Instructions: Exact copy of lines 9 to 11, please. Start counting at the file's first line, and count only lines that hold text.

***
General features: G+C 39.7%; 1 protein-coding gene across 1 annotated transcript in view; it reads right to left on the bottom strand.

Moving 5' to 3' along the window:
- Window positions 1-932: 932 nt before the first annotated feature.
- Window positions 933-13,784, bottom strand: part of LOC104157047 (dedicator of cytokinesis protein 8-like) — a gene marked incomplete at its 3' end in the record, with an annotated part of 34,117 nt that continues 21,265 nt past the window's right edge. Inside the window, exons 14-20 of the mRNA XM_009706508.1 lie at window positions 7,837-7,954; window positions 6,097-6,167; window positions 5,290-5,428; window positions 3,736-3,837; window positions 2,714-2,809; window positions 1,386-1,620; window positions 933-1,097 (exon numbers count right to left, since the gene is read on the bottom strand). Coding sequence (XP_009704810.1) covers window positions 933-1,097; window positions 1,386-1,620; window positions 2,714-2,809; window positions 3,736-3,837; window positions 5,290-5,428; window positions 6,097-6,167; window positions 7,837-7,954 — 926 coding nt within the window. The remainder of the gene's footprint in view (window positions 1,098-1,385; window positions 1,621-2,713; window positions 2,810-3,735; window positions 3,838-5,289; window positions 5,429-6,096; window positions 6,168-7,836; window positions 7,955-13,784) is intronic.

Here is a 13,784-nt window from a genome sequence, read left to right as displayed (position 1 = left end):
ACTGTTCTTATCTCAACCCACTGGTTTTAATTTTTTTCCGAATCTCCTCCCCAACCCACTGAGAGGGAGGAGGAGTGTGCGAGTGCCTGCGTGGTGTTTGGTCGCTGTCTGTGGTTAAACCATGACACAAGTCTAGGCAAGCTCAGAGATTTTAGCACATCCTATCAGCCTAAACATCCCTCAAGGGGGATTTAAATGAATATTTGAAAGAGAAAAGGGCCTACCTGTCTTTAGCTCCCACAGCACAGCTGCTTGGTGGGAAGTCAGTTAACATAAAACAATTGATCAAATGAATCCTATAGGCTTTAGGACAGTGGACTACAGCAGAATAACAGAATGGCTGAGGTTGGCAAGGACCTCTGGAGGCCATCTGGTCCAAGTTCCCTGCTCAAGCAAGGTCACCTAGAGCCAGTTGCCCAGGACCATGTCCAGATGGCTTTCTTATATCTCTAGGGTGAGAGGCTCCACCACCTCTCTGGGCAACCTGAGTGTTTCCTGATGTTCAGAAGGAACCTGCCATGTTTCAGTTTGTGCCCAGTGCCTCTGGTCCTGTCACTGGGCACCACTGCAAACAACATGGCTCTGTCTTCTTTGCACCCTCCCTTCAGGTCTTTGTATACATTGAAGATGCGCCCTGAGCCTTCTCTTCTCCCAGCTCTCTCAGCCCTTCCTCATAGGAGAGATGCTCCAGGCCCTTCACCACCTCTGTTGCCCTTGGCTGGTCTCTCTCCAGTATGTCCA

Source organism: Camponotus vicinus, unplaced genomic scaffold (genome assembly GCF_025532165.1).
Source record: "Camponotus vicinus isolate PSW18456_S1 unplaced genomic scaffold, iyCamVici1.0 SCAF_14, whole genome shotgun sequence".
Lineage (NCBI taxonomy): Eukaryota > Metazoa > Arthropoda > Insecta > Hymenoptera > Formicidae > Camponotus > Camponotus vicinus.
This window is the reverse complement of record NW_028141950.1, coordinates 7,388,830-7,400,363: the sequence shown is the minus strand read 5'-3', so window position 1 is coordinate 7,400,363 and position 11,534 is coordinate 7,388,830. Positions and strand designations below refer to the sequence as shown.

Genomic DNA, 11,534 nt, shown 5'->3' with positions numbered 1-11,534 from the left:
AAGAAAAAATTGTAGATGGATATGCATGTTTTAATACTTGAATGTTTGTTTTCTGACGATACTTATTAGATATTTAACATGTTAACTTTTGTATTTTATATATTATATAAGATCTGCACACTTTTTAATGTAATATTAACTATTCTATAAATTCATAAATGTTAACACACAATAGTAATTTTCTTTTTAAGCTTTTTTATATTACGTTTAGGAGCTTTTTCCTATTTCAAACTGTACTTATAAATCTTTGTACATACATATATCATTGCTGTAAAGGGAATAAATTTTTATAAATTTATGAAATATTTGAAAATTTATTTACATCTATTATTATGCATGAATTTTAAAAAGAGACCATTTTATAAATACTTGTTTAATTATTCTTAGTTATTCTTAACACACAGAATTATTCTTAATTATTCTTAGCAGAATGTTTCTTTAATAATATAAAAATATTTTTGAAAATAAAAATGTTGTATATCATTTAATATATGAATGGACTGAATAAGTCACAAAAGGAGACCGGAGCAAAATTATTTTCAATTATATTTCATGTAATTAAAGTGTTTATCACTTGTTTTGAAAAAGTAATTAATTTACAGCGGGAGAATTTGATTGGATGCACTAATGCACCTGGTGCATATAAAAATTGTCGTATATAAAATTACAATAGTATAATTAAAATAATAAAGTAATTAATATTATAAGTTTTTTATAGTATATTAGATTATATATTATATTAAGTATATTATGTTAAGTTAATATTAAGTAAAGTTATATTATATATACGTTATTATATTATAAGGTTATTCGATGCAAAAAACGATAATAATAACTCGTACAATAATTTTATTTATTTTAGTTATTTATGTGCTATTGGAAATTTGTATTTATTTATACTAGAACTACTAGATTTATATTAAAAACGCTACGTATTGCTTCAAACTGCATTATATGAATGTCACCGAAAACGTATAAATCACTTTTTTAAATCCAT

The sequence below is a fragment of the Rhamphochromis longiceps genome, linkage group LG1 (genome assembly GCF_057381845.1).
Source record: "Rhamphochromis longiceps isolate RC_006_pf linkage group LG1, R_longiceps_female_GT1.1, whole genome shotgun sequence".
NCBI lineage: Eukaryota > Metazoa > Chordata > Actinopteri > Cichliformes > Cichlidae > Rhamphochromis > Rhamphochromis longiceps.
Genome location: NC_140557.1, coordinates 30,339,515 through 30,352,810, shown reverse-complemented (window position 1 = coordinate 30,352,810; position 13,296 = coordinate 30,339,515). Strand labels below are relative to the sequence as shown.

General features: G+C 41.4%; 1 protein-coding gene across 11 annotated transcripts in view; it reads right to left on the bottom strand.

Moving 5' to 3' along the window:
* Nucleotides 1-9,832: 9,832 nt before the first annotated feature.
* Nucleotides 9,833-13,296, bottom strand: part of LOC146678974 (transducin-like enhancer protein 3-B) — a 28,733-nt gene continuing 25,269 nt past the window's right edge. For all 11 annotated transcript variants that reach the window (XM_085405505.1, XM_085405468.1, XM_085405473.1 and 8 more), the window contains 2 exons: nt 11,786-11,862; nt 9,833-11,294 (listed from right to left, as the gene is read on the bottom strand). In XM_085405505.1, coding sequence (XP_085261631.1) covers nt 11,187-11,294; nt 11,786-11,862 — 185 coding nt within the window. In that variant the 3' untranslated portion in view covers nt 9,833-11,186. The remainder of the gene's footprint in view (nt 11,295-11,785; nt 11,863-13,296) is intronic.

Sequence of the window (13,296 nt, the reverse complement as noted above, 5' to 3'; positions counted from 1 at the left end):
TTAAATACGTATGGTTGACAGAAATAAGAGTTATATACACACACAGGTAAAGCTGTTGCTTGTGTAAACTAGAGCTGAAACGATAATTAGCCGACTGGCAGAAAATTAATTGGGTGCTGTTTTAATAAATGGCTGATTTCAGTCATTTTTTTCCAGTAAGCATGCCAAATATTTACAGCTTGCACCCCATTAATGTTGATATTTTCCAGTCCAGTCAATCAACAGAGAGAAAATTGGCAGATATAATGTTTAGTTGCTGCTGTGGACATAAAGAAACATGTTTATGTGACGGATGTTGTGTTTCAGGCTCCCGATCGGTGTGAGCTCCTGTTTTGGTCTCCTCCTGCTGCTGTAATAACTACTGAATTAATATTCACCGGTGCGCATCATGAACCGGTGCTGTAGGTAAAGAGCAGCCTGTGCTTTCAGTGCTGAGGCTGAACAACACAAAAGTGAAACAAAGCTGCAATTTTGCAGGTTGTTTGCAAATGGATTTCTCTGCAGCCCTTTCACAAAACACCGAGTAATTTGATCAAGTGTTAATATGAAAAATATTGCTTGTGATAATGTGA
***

Lineage (NCBI taxonomy): Eukaryota > Metazoa > Arthropoda > Insecta > Hymenoptera > Formicidae > Camponotus > Camponotus vicinus.
This window is the reverse complement of record NW_028141950.1, coordinates 7,388,830-7,400,363: the sequence shown is the minus strand read 5'-3', so window position 1 is coordinate 7,400,363 and position 11,534 is coordinate 7,388,830. Positions and strand designations below refer to the sequence as shown.

Genomic DNA, 11,534 nt, shown 5'->3' with positions numbered 1-11,534 from the left: